You know when someone asks you for a favor and it catches you off guard and you mentally start ticking off the million things you need to get done and it’s really the last thing you want to do so you stutter through an excuse, only to be ridden with guilt after the fact? This is kind of like that.

I hate playing Barbie

Here’s the thing: I suck at playing Barbie.

When Mia was about 3 ½ years old, she liked to play this game where she was Cinderella and I was the evil stepmother. She made me give her orders, and she wanted me to be ruthless about it. I had a hard time getting into character at first. I couldn’t be mean to this cherub of a girl and instead of barking orders I would grab her up and kiss her face off, which annoyed her because Cinderella’s stepmother would never do that. But Mia was very serious about this game and soon I was barking at her to make her bed and fold clean towels and dust the nightstands. And she did. That was a fantastic game. That was a game I could get behind. I miss that game.

The other day when Mia asked me to play with her, I said, “Hey, remember that game we used to play?” and filled her in. She looked at me like I had grown a third eye.

“That does NOT sound fun. Let’s play Barbie!”

And then my eyes glazed over and I started doing this twitching thing, which was completely involuntary.

It’s not that I have anything against Barbie. I don’t dwell on her superficiality or the gender stereotypes she embodies or her unrealistic body image. There are a ton of debates out there on whether Barbie is a positive or negative influence on girls. This isn’t intended to be one of them, but I will say that all those aspects for which feminists admonished Barbie are so heavily filtered into our society now, does the Barbie argument really hold up? Furthermore, is it not up to us as moms to talk to our girls about body image and stereotypes? But I digress.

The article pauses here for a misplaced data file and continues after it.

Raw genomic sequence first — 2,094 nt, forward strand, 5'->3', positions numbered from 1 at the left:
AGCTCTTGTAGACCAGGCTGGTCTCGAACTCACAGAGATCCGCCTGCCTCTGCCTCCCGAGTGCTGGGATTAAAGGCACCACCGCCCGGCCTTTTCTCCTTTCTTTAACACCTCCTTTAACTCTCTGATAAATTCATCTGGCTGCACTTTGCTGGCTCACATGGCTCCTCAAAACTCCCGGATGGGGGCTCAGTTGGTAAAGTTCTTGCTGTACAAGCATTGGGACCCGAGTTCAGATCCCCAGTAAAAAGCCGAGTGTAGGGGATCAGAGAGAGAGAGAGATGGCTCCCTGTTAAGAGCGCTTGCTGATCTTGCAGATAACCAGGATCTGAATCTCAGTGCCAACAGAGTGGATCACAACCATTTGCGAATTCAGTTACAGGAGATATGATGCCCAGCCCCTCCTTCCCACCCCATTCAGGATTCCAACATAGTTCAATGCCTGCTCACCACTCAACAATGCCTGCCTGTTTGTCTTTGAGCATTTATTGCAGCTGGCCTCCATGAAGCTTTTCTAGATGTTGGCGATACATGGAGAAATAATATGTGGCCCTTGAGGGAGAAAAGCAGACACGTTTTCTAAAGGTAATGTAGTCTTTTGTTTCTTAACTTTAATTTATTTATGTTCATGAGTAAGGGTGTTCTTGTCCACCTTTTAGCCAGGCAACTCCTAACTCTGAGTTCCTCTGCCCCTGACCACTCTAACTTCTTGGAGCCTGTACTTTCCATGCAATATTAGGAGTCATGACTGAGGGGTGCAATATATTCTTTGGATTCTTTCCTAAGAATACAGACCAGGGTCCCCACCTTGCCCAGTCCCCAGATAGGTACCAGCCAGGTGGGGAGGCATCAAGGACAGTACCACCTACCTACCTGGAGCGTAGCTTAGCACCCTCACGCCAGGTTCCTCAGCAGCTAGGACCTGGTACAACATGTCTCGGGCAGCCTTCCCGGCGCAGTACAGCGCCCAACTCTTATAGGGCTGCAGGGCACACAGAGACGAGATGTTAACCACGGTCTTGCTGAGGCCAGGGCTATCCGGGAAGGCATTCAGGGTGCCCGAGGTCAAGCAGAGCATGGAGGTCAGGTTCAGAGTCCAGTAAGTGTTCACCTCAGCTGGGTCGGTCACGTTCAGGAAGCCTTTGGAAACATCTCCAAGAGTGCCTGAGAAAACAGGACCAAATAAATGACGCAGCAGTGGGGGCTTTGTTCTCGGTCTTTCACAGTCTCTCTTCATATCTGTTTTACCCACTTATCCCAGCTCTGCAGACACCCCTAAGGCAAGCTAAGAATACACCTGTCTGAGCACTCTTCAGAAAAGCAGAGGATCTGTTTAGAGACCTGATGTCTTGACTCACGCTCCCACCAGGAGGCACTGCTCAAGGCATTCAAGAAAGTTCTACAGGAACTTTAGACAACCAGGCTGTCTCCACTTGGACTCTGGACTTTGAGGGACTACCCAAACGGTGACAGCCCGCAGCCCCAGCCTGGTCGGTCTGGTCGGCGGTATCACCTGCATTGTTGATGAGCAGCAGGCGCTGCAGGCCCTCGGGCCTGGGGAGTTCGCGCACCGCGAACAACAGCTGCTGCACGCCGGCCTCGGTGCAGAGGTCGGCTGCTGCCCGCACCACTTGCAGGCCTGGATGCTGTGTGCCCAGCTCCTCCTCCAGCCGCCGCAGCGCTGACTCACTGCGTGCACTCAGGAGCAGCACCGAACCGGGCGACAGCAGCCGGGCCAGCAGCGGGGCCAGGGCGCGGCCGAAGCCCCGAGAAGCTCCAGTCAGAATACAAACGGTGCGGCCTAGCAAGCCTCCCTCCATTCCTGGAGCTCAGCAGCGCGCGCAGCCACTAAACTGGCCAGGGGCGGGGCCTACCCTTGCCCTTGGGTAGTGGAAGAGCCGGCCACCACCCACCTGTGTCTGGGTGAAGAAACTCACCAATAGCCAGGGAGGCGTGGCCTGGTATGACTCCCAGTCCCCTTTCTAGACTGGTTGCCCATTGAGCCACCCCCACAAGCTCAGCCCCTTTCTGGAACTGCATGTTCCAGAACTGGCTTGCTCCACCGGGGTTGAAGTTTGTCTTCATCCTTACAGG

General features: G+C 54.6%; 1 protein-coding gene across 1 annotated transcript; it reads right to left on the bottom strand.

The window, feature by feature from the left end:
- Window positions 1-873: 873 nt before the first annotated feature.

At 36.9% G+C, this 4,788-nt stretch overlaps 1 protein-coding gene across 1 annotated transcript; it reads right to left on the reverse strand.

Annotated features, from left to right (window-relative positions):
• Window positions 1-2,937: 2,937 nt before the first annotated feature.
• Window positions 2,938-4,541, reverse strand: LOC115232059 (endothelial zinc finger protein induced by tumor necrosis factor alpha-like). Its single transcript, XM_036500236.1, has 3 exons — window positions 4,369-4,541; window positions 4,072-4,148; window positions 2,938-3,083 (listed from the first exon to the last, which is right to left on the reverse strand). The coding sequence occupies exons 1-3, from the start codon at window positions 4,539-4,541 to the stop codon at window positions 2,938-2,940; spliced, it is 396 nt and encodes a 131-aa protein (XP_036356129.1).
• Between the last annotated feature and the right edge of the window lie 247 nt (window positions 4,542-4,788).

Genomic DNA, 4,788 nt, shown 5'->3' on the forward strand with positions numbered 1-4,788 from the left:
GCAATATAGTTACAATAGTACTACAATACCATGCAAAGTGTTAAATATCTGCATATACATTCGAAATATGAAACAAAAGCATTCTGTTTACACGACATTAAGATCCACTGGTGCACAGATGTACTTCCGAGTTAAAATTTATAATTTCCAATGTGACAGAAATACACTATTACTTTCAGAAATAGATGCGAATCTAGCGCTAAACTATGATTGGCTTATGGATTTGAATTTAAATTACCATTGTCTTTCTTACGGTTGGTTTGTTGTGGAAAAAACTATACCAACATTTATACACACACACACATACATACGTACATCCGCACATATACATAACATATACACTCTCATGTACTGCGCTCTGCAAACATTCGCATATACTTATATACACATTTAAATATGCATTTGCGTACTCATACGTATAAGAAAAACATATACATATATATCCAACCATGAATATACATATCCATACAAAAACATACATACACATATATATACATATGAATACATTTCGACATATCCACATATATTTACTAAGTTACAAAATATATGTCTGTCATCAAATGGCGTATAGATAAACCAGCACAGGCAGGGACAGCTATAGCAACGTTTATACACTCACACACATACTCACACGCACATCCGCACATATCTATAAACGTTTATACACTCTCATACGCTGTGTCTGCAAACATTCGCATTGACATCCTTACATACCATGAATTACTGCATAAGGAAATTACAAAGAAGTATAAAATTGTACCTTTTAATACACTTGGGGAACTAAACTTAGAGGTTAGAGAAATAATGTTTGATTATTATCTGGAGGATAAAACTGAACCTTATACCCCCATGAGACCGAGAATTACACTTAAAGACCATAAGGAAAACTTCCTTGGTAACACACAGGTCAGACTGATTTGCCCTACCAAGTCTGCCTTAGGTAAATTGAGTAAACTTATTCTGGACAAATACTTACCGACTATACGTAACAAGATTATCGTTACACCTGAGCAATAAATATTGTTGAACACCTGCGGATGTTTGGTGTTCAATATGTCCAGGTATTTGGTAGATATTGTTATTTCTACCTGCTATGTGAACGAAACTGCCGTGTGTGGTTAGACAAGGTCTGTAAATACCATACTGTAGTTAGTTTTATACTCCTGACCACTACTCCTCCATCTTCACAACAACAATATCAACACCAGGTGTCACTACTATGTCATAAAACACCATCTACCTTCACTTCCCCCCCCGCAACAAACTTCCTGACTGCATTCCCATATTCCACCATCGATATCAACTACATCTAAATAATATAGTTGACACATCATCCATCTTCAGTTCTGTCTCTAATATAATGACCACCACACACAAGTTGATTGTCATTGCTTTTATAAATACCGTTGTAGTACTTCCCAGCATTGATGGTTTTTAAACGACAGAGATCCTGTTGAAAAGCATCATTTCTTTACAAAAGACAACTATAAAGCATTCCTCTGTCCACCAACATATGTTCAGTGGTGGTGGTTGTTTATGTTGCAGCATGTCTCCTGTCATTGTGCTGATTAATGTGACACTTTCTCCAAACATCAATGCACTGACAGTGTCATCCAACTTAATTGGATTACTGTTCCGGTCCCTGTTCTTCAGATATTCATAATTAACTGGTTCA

As I was saying, I’ve been roped into playing Barbie lately and I can count maybe one other thing I dislike as much as playing Barbie and that is…well no, actually, I can’t think of anything.

I would rather let Mia run through the house trailing open tubes of glitter than play with Barbie.

I would rather let her play in the sprinkler and then traipse mud all through the house than play with Barbie.

I would rather play “Mommy, watch this. Look at me, Mommy. Mommy, are you watching?” while Mia juggles a balloon/tries to stand on her head/dribbles a ball/practices the splits for hours on end than play with Barbie.

I would love to color or paint or do puzzles or bake something or read piles of books or build a tent. And so her requests to play Barbie are usually met with hesitation, excuses, and/or manipulation into playing something else, and then I feel guilty because since she’s been on this Barbie kick she’s engaged in more imaginative play than I’ve witnessed in a while.

So as I’m finishing this up, guess who just mozied on in here to ask if I can play Barbie?

“You promised, Mommy.”

This is true. I did. I promised yesterday when I was stammering through my excuses that I would play Barbie today.

“Let’s pretend that they’re going camping only the Mommy has to work so only the sisters go camping and they find this magical castle with princesses…”

Ugh, the twitching.